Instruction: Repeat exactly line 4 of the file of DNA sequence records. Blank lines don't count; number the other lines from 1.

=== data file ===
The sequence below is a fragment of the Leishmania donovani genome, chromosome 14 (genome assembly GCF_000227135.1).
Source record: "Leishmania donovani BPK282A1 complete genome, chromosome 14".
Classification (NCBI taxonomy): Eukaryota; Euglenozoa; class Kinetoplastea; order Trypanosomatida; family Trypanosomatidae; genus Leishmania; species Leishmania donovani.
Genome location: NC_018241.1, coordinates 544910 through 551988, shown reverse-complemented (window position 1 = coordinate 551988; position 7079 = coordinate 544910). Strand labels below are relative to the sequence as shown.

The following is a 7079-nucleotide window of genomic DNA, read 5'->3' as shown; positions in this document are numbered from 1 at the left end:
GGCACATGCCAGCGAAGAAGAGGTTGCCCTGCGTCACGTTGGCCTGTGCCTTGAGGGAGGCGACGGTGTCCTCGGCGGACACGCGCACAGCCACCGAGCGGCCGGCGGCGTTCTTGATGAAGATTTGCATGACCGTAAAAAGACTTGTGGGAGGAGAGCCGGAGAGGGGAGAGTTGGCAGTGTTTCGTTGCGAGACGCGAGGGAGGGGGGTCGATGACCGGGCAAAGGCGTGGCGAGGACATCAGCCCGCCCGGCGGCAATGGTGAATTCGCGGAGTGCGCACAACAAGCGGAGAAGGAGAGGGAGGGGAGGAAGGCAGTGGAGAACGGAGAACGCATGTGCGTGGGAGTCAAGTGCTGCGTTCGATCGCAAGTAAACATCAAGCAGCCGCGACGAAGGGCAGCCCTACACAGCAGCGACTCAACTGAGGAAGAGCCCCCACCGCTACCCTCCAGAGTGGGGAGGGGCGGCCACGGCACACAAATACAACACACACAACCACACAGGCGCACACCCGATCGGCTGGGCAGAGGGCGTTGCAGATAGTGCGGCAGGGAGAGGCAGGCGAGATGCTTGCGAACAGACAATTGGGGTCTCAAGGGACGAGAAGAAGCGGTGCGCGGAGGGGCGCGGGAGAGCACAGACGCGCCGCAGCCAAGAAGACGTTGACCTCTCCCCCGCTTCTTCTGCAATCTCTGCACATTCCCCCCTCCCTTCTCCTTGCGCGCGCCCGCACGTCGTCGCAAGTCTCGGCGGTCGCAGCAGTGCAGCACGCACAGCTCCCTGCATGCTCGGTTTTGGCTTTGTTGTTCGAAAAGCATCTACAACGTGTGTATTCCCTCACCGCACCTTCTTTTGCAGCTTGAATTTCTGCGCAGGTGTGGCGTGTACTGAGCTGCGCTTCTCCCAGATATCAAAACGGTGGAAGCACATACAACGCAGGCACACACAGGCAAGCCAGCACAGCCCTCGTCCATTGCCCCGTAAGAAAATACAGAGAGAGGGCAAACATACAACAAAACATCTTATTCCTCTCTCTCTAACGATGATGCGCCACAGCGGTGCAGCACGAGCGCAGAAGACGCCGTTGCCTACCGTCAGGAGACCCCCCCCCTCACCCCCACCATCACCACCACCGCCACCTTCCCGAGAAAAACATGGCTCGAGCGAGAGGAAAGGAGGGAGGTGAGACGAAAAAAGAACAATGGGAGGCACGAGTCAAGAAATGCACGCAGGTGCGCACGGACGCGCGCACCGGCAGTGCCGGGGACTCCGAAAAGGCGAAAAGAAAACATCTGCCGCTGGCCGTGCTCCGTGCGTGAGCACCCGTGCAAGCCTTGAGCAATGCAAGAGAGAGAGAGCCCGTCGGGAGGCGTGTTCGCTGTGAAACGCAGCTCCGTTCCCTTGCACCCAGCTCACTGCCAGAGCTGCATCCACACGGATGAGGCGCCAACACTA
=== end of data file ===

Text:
Genome location: NC_018241.1, coordinates 544910 through 551988, shown reverse-complemented (window position 1 = coordinate 551988; position 7079 = coordinate 544910). Strand labels below are relative to the sequence as shown.